ABA Journal

Family Law

2316 ABA Journal Family Law articles.

Top Idaho court strikes down grandparent visitation law that is based on best interest of child

The Idaho Supreme Court has struck down a state law that allows grandparents and great-grandparents to be granted visitation over the objection of fit parents—if it is in the best interest of the child.

Weekly Briefs: ABA supports marriage equality law; Stanford offers new model for legal ed loans

ABA president calls on Senate to support Respect for Marriage Act

ABA President Deborah Enix-Ross is calling on members of the U.S. Senate to vote for the Respect for Marriage…

Law prof’s suit against law school alleges race and gender discrimination, family status bias

A federal lawsuit alleging race, gender and disability discrimination was filed Friday against the University of Michigan and its law school by a law professor who is Black and a single mother.

Ban on gender-affirming procedures for transgender youths is sex discrimination, 8th Circuit says

A federal appeals court has upheld an injunction blocking Arkansas’ ban on “gender transition procedures” for youths younger than age 18.

Texas Supreme Court’s advisory committee supports rule allowing judicial approval of abortions for minors

An advisory committee for the Texas Supreme Court voted unanimously Friday to support a state rule that allows judges to authorize abortions for minors without their parents’ consent.

Supreme Court should uphold Indian Child Welfare Act, ABA says in amicus brief

The ABA has urged the U.S. Supreme Court to uphold the Indian Child Welfare Act, writing in an amicus brief filed Thursday that Congress enacted the statute “under valid constitutional authority and on the basis of an extensive body of evidence and law.”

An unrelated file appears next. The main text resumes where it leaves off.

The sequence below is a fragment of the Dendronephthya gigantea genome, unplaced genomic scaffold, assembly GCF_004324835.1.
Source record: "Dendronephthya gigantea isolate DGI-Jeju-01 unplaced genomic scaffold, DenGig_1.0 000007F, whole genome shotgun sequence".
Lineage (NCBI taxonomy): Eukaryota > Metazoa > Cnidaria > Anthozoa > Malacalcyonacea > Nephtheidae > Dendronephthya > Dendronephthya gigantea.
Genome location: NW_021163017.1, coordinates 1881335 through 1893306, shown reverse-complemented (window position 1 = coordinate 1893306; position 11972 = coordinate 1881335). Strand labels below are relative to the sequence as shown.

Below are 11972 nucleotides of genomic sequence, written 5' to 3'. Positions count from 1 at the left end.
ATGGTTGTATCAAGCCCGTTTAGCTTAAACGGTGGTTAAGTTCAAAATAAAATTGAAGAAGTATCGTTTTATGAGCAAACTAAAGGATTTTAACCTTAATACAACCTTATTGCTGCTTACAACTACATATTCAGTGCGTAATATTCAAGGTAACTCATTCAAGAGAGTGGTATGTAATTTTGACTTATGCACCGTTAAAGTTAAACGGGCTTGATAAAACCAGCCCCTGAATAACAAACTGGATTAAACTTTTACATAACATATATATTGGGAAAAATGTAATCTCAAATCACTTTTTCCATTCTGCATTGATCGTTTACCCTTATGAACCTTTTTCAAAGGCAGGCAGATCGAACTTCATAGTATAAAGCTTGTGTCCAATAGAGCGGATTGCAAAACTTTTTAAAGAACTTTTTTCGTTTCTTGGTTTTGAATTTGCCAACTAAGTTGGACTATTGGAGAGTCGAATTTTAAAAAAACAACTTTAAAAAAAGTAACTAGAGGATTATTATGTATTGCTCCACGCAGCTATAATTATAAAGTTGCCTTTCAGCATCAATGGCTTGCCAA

Ex-judges ordered to pay more than $200M to victims of juvenile detention corruption scheme

A federal judge on Tuesday ordered two former Pennsylvania judges who orchestrated the “kids for cash” corruption scandal to pay more than $200 million to hundreds of their victims.

Self-defense law doesn’t protect officer who shot at charging dog and injured child, top state court rules

A Kansas law allowing the use of deadly force against an aggressor does not protect people defending themselves who act recklessly and harm a bystander, the state’s top court has ruled.

After collaborating with bestselling author, judge discusses new solo book

After several collaborations with bestselling author James Patterson, Judge David Ellis of Illinois, a prolific novelist, decided to go it alone for his latest book, Look Closer.

Traci Feit Love continues to deliver pro bono services while negotiating through the trauma and injustices she witnesses

Lawyers have been organizing in large numbers during the last six years to offer pro bono legal services to immigrants, racial minorities and small businesses affected by COVID-19. The new post-Roe landscape is no different.

Licensed paralegals program in Oregon gets final approval

The Oregon Supreme Court has given final approval to a program that allows licensed paralegals to provide limited legal services in family law and landlord-tenant cases.

Ex-husband is allowed to represent embryo in wrongful death suit against abortion clinic

A judge in Arizona has allowed an ex-husband to serve as personal representative of an embryo in a wrongful death lawsuit that he filed against an abortion clinic and its doctors.

Suit seeks damages for traumatic event witnessed over FaceTime; bystander definition at issue

A woman who saw her mother choking on mucus at her nursing home during a FaceTime call has filed a lawsuit against the facility for negligent infliction of emotional distress.

Lawyer gets suspension after posting secret nude photos of his then-wife

A Philadelphia lawyer will be suspended for three years after taking secret nude photos of his then-wife and posting them to the website wifelovers.com without her knowledge.

ABA supports several of the Biden administration’s proposed nursing home reforms

Nina Kohn, a professor at the Syracuse University College of Law, has long focused on the intersection of the law and the experiences of older adults, including those who need long-term care. In recent months, she has helped draw attention to three policies that closely align with nursing home reforms the Biden administration announced in February.

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